Wherever you are in the sales cycle, each sales call or client meeting with a potential client is an opportunity to qualify a deal and move it forward. And knowing how difficult it can be to organize a meeting with a potential client and bring in your precious internal resource(s) that everyone wants a piece of, you want to maximize everyone’s time. You could be going into a first meeting with a subject matter expert, or you might have already spent time and resources to qualify a deal and demonstrated how your solution might meet their key objectives.
So why would you only prepare for the next call or meeting just ten or thirty minutes before walking through the door?
These last-minute briefings usually involve the lead sales person conducting a quick download session to his or her selling team in an effort to clue them into details of a client they have scarcely heard of before.
More often than not, this leads to disaster: not knowing the objective of the meeting, inconsistent messages, flimsy responses to objections, sloppy materials, and the wrong people addressing the wrong questions – and worse, bad impressions and lost opportunities.
Team-based, role selling demands greater orchestration among your internal resources and the right amount of preparation. That means you’ll likely need different approaches, solutions and messages for each stakeholder on the buyer side, and the right people on your team working together to provide these.
Take the time to get it right:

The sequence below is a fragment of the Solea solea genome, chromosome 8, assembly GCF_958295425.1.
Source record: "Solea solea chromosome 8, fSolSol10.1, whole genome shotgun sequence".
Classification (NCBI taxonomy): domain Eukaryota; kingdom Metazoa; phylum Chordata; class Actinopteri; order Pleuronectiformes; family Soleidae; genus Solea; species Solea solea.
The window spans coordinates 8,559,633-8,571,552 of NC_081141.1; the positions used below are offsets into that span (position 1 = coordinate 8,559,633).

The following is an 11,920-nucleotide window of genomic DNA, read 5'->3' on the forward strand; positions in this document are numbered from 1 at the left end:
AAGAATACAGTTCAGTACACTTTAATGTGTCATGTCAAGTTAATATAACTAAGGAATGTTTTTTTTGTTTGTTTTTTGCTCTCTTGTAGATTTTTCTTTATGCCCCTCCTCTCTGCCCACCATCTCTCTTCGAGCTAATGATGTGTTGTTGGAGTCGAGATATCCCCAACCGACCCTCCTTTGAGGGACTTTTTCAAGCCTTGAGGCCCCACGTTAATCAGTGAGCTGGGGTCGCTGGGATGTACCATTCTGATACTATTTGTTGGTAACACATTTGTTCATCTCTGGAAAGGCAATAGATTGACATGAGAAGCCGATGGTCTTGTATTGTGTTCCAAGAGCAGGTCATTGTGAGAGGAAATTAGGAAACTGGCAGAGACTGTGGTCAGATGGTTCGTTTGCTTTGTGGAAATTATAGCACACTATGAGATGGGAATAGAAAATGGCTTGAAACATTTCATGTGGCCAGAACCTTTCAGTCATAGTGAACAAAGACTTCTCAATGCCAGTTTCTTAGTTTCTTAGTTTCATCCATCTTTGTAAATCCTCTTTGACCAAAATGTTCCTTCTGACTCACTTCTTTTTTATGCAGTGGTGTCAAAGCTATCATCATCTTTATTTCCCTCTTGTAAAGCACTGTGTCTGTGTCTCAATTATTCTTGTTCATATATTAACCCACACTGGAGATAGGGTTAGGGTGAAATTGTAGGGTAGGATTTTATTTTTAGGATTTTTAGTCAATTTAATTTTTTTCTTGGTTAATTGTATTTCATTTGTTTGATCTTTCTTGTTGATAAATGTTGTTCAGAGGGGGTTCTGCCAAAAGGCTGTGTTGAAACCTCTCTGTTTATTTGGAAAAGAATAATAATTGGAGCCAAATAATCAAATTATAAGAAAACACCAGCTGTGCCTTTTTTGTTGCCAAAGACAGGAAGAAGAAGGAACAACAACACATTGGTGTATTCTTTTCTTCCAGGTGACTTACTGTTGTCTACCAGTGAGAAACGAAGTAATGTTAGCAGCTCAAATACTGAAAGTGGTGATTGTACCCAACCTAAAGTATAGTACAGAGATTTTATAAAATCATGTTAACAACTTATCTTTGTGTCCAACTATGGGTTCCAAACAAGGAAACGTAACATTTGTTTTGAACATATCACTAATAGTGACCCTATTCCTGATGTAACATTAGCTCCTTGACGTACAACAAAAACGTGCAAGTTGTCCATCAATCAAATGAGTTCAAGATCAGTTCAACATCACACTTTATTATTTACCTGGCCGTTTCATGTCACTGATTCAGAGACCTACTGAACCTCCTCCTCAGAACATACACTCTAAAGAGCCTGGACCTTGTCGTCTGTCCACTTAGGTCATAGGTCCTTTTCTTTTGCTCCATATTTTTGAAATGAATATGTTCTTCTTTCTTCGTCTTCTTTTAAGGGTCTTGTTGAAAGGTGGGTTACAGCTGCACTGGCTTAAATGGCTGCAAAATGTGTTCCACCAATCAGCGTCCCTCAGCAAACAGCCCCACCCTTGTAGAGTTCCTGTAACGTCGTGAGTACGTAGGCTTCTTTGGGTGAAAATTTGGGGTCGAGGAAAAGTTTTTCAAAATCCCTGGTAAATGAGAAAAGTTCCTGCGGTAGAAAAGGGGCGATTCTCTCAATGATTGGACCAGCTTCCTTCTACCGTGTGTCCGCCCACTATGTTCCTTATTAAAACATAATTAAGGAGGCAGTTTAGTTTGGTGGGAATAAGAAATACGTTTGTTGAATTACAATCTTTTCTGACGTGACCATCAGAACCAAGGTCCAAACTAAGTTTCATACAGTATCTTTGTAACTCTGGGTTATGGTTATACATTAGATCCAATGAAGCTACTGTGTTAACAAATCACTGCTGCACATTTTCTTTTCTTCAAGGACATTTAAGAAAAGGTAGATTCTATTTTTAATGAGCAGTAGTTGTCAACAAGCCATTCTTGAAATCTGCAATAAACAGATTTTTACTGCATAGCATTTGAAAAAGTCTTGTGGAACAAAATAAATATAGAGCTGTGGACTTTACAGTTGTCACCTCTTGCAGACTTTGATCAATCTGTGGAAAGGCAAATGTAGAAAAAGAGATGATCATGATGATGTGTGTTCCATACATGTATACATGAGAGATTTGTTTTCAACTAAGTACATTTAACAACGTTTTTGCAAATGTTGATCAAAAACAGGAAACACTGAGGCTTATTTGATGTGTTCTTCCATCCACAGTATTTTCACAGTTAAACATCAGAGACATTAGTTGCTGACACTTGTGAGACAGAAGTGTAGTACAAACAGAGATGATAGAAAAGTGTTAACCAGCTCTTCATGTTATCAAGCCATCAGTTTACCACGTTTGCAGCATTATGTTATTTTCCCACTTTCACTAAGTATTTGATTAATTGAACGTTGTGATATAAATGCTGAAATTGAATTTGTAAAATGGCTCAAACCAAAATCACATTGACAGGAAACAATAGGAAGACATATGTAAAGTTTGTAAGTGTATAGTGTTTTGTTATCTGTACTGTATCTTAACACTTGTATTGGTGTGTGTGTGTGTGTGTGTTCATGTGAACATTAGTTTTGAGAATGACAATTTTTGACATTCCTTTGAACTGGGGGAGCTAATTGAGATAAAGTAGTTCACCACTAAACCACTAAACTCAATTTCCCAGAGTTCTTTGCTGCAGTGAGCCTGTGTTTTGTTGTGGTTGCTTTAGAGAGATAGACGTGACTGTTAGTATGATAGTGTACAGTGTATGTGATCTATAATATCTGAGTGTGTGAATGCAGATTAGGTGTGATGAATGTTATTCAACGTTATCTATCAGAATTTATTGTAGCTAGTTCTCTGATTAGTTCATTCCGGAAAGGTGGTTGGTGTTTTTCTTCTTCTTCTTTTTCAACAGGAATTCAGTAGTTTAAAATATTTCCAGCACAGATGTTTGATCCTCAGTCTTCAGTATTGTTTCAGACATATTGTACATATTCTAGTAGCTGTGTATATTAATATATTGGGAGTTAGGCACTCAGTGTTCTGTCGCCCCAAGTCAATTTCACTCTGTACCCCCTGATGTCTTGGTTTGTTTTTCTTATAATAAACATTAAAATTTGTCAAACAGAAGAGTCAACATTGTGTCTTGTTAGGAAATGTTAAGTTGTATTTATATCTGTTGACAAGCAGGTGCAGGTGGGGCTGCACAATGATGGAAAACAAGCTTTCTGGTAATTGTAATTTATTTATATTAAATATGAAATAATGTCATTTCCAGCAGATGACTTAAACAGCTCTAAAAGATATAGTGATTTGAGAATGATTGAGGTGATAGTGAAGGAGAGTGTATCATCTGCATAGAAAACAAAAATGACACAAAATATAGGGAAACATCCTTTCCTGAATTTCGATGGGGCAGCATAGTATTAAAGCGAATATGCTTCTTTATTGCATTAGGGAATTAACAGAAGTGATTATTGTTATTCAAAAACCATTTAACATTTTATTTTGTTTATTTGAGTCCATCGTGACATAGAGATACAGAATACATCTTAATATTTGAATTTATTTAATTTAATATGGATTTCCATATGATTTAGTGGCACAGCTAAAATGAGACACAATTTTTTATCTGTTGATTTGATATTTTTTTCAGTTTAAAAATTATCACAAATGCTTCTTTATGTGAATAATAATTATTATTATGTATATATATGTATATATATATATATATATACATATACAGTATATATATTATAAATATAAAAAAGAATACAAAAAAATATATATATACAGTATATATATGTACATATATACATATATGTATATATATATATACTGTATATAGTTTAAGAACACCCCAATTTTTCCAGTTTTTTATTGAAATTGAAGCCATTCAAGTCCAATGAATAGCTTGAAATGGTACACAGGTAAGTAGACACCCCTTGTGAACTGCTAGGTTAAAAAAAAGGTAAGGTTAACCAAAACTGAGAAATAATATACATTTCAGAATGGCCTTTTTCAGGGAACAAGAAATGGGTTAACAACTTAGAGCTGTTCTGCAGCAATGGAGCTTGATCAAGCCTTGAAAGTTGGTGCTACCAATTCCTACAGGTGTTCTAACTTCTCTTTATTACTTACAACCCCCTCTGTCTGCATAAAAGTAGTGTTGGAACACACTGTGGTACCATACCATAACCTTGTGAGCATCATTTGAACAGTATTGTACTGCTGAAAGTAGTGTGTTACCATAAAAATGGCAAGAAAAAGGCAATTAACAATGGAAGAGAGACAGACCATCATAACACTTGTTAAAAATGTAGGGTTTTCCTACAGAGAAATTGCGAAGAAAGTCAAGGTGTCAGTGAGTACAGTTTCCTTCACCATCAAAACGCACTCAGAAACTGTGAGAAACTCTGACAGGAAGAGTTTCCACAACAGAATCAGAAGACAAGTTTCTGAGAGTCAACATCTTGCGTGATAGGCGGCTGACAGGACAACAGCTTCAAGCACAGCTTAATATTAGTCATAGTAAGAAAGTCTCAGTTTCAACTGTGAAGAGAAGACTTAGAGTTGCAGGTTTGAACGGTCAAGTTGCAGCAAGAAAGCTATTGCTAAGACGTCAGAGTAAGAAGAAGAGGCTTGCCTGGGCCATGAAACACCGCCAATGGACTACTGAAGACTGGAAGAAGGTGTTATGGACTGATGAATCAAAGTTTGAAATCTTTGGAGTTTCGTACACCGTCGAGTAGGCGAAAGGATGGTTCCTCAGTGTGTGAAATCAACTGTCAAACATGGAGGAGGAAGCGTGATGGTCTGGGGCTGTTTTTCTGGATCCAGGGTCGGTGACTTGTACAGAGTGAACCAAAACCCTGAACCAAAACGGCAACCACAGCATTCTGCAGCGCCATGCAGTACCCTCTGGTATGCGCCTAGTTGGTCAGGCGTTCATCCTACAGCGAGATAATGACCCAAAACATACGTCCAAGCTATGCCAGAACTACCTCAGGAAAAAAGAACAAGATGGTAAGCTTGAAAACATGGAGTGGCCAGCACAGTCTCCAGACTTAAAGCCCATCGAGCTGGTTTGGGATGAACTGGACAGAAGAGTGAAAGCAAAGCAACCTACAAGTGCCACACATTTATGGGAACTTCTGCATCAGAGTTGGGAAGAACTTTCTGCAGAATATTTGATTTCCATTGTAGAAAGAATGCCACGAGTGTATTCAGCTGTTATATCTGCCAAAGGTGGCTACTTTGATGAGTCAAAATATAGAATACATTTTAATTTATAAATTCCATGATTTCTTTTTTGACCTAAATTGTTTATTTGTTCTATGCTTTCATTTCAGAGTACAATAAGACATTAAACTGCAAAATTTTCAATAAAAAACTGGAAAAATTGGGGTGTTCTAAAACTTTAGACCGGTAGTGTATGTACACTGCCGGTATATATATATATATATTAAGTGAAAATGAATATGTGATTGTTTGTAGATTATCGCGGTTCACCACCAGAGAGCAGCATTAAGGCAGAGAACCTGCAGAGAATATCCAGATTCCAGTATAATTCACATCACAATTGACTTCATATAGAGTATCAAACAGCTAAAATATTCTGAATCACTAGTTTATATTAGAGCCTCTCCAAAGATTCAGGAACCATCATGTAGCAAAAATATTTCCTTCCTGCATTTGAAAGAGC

- Agree on the outcome of the meeting, and what are you trying to achieve to move the deal forward both from your perspective and the buyer’s perspective. The only way you can know if you had a good meeting is to have achieved the goal of the meeting.
- Discuss what role each of you should play. For example: Who is the head spokesperson? Who will handle technical questions? Who will discuss support services?
- Prepare open-ended questions. Now that you have quality time with the prospect, utilize the time wisely to fill in missing information needed to move the opportunity forward.
- Anticipate and discuss client questions and sales objections and how you will address them. Also, decide who will answer what types of questions.
- And, if you are doing any type of presentation,
- Get your materials in order. Make sure your slide deck is ready and everyone on the team has a chance to review the slides. And for pete’s sake, make sure all the slides match.
- Do a dry run. As a team, rehearse the whole presentation, and ask team members to give feedback and ask the tough questions as if they are the client.
We can learn a lot from public relations professionals. PR people are sticklers about preparing for press interactions. If you knew everything you said in a meeting could be printed in tomorrow’s newspaper (or broadcast in tonight’s cable news cycle), wouldn’t you prepare thoroughly?
Assembling a team of resources costs time and money; so it’s important to utilize everyone involved to the maximum and ensure everyone is contributing to the sale. The outcomes of client meetings will be much more powerful, because collectively, you’ll be able to control the meeting’s results and drive the deal forward. Also, the more eyes and ears involved, the more information each of you can bring back from the meeting.